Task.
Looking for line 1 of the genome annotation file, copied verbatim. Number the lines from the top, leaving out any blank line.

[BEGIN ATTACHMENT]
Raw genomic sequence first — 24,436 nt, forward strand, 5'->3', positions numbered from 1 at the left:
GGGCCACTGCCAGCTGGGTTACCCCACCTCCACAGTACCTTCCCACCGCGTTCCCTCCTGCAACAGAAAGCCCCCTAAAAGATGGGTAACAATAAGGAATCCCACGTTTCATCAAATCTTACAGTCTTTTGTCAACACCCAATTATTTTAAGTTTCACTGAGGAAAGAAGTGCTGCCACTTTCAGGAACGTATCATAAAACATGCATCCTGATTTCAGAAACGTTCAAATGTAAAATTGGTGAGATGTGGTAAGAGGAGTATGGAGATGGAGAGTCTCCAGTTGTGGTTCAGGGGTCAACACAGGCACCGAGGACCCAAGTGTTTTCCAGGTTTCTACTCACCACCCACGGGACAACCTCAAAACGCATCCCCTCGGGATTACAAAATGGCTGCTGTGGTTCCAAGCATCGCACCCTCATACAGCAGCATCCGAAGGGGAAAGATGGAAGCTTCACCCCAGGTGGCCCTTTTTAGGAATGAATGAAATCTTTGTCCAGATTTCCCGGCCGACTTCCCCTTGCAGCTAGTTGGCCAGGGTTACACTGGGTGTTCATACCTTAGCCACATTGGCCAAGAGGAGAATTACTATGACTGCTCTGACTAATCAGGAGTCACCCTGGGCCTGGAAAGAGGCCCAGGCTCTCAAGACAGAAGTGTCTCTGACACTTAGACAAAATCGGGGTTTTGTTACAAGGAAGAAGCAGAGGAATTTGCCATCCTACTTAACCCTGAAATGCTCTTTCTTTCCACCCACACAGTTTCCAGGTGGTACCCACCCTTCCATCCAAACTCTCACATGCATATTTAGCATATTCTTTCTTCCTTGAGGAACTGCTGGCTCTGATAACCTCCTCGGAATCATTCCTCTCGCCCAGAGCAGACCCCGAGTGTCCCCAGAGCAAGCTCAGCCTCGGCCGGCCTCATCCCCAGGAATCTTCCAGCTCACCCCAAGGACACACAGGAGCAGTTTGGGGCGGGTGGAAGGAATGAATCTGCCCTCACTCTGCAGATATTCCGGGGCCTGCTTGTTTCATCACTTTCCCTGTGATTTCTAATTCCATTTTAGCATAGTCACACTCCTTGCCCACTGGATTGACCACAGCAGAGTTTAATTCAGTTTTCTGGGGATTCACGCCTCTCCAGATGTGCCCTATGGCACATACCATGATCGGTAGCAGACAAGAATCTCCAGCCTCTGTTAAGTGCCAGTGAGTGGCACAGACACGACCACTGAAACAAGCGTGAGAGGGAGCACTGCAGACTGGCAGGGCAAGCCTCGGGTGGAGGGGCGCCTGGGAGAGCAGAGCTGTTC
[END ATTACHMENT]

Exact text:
Raw genomic sequence first — 24,436 nt, forward strand, 5'->3', positions numbered from 1 at the left: